If your theology of Israel divests them of their national, ethnic or territorial, identity or destiny, you have embraced replacement theology…. Namely, that there are no promises that remain for the Jewish people on a national level.

Still, those looking for a renouncement of missionizing to Jews will be disappointed.

One woman attributes Jewish rejection of Christianity not to irreconcilable theological differences, but to past Christian persecutions, hoping that turning a new page on that will lead Jews to be more receptive.

When the honey-rather-than-vinegar approach fails, as all other approaches have failed, one can imagine deep disappointment resurfacing as outright resentment.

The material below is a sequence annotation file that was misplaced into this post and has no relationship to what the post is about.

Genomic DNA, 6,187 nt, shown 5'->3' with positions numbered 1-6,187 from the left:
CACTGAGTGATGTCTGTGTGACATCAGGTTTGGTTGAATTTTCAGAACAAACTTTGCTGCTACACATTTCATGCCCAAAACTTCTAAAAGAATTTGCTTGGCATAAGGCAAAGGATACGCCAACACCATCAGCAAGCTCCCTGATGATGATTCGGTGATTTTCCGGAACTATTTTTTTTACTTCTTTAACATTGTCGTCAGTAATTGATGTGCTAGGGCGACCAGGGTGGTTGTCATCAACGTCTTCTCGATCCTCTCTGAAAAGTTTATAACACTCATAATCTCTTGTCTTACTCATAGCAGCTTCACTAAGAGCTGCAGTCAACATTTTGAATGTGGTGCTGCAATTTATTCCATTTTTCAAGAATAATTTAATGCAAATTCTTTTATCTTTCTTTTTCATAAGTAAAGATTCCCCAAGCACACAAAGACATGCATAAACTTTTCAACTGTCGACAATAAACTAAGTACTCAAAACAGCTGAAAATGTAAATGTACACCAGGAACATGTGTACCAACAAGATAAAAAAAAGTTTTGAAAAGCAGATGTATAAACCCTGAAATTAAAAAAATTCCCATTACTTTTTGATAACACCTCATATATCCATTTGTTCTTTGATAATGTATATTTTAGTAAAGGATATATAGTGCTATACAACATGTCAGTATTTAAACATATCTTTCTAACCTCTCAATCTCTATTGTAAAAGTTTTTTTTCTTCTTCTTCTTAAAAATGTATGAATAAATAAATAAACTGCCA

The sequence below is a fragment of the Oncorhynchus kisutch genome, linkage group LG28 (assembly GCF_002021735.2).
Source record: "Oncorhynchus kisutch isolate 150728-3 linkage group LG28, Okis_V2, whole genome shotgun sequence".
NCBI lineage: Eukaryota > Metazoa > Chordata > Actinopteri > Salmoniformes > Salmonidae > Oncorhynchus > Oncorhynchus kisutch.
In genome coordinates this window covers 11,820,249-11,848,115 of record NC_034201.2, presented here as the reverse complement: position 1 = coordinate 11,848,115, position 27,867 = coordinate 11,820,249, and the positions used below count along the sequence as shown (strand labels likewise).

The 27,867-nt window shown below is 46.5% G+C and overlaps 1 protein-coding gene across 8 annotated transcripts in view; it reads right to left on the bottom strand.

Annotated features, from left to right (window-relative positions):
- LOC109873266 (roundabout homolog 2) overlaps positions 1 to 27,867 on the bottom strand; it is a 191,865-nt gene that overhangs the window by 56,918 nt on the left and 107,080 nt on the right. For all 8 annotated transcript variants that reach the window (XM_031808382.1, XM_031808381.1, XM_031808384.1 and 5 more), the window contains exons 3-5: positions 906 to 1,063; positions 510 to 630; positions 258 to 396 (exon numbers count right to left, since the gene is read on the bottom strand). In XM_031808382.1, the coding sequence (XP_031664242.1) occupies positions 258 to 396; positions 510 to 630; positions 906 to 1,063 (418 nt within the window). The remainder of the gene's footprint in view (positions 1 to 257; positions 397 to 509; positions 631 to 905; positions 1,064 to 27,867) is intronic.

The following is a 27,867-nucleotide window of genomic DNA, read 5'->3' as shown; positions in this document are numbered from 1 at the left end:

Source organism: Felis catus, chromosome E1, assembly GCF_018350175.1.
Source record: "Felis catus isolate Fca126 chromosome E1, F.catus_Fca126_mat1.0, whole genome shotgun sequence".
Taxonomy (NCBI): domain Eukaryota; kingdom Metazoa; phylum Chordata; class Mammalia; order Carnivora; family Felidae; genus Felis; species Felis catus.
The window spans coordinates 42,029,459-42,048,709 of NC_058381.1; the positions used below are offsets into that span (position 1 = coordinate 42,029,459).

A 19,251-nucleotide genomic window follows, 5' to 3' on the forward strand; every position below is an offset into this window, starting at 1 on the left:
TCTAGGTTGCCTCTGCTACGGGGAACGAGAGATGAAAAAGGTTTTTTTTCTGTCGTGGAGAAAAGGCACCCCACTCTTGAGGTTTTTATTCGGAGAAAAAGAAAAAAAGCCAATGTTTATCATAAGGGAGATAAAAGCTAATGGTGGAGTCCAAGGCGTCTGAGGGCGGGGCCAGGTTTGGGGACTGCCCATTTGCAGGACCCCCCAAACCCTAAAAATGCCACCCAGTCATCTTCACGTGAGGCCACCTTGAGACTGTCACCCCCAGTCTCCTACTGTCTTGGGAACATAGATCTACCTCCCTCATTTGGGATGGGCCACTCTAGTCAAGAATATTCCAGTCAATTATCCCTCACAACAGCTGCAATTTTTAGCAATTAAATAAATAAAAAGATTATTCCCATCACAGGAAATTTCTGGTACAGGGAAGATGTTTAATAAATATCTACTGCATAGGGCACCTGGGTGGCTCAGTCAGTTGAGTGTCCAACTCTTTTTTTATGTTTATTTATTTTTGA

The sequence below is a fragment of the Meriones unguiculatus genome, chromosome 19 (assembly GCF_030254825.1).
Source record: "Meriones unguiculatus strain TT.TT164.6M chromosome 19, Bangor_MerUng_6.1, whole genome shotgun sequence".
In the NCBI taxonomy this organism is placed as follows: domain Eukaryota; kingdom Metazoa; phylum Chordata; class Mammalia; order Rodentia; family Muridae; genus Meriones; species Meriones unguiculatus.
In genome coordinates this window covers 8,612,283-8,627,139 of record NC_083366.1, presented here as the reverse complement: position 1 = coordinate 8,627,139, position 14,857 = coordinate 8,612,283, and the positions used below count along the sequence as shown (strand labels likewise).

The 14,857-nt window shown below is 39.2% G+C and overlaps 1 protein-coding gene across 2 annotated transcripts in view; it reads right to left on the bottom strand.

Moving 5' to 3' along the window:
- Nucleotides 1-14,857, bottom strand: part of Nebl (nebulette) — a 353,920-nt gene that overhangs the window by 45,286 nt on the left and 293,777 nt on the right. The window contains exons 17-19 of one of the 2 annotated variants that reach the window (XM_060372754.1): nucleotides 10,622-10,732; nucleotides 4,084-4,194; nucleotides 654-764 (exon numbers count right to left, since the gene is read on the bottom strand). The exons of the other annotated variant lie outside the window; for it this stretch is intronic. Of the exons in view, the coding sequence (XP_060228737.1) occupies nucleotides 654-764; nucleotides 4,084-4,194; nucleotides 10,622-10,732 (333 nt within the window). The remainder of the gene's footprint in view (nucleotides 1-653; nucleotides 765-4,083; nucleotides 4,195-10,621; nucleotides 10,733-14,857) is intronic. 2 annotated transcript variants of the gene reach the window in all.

Others acknowledge the past, but seem determined to repeat the mistakes that helped lead to it. “The Jews have suffered, and there’s more suffering to come.  I think, frankly, the worst is yet to come.  And Christ then will return and then all Israel will be saved.  Therefore, today, even in spite of the Holocaust, the Jew needs to hear the Gospel. The Christian needs to hear the Gospel.”

Christianity remains evangelical, but the need specifically to convert Jews is dangerous, and profoundly anti-Semitic, as Thomas’s comments make clear.  At first glance, the equating of Christians and Jews in the above quote might seem likee progress in that regard.  In practice, people’s limited capacity for self-appraisal being what it is, it can lead Christians to favor proselytizing to Jews who are obviously not saved.

The asymmetry in this approach should be obvious.  There are 2.2 billion Christians in the world.  Jews number less than one percent of that total, using the most generous measurements.